On the assumption that most flexible/home workers will, definitively if they are just starting, have no idea if they will be disciplined or not, I suggest setting up “office hours” for working from home. It might be 9 am to 6 pm most weekdays though there must be flexibility – life does go on.

You then need to clarify what is or isn’t acceptable to do during that time. Ask yourself, “If I was in an office, would I do this task during the day?” If the answer is no, you know you need to do the activity before or after office hours. Spending time with friends, going to Starbucks (reference the Tivo box) all might have to become activities that need to happen before or after work. Of course, you may still take an occasional call from a friend during your own-designated lunch break, or if you have an urgent task like an emergency car repair, you’d make it happen during the day. But these should be exceptions, not the rule. In setting this boundary, I think you not only create dedicated work time but will also find that you can focus on personal items guilt-free “after hours.”

Structure your day for success. You need to maximise the effectiveness of your time at home by structuring it differently than a typical workday. For example, if you work from home only one day a week or on occasion, make it a meeting/call-free day. If you can’t entirely avoid meetings, reserve at least half a day for focused work. Choose a time that works best for you, based on any required meetings and your energy levels. My best body clock time is evening, so I tend to work mid-morning until, maybe, 8pm or 9pm. In my case this works well because my CV client base is global so if I offer a client in, say, Saudi a chat at UK 8pm, they think I’m doing them a huge favour!

Then define one or two key items that you want to accomplish during this time. These could be tasks that require an hour or more of uninterrupted attention, or they could be items that simply require more creative, strategic thinking than you may be able to achieve in the office environment. It can also be helpful to switch off email during this period — or at least stay away from it for an hour at a time. Alert any colleagues of times that you’ll be disconnected, so they won’t be surprised by a delayed response. I have a message in my email signature advising that there may be gaps and, crucially – for me – advising that I don’t have that platform on my mobile, so they shouldn’t always assume a near-immediate reply. This works for me because clients often don’t read it, but they can’t deny it’s there if they complain that they tried to mail me and I didn’t reply.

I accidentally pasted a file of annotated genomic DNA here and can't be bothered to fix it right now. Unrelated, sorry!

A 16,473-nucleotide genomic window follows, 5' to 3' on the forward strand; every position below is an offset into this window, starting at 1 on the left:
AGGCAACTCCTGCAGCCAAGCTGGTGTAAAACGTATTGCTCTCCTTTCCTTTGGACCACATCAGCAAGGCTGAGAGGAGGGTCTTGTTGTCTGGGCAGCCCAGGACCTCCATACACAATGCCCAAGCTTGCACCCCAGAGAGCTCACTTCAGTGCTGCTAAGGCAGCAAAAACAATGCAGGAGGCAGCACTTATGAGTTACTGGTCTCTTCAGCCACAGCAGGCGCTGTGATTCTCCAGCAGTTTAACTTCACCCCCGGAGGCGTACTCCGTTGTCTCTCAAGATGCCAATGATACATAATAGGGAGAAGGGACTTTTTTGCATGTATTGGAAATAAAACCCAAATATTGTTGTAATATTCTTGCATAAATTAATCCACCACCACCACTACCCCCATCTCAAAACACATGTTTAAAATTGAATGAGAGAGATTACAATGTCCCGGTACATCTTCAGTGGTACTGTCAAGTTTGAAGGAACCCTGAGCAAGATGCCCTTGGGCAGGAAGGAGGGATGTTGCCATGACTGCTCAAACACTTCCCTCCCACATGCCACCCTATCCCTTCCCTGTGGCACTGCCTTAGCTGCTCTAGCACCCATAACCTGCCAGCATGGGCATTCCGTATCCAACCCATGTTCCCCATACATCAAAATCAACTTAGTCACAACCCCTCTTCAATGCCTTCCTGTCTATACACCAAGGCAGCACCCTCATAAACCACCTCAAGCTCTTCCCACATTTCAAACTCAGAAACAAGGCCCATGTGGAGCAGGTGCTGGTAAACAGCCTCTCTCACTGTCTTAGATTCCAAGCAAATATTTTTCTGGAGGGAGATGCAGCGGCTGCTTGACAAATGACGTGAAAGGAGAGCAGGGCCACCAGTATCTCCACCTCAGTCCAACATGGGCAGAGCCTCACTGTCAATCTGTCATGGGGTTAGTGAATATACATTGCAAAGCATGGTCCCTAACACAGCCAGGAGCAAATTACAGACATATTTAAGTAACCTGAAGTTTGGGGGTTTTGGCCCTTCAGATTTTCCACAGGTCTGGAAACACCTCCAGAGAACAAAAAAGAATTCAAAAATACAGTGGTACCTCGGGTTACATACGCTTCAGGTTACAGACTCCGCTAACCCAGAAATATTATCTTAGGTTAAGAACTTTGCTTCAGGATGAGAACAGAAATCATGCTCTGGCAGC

Set boundaries with others. Be clear with the people who might see your work-at-home days as simply days you’re at home. Explain to friends, family, and other acquaintances that the days you’re working remotely aren’t opportunities for non-work-related activities. For example, I tell my partner, even though we don’t live together, when I’m planning to be on my computer. She respects this and understands that whilst she might text me, if she doesn’t get a quick reply, that’s fine.

Typically, when you set expectations and stick to them (say, really stopping at 5pm), people understand your limits instead of assuming you’ll be available. I also recommend having a place where you’re away from anyone else who might be home, such as an office or bedroom where you can shut the door and be out of sight. And, as an aside, bear in mind that if you structure the rooms appropriately, HMRC will allow a significant tax offset.

In situations where you may have unexpected visitors, you’ll need to be diplomatic. If a neighbour arrives, you need to be prepared to have a brief conversation, just as you would with a colleague who would stop at your desk if you were office-based. But ideally don’t suggest they come in for a cup of coffee – you’re throwing your own schedule away; and, simply by asking them in, giving the unspoken message that you have time to spare – you probably don’t.

If you do need to take on non-work-related requests during the day, set expectations for how much time you have, based on what your schedule is like in the office. For example, if your family asks you to go to the shops or even meet them for coffee, estimate what you can do during a lunch hour, then commit only to that. For example, say, “I’m happy to pick up the dry cleaning and some milk at lunch, but I won’t have time for a full food shop until after work.”

When you explain your limits, you don’t need to do so apologetically. Lay them out factually, having the same respect for your time working from home that you would have if you were on-site. As you consistently communicate and live by these expectations, other people will begin to expect them, and you’ll find yourself having more time for focused work.

And remember, if your boundaries are good and you stick to them, you’ll almost certainly work from home more effectively, regardless of your job sector or whether you are a freelancer or a senior director.


Written by

Nigel Benson is a professional career sector specialist with over 12 years' experience writing executive level CVs and expertise in recruitment, job interviews and training.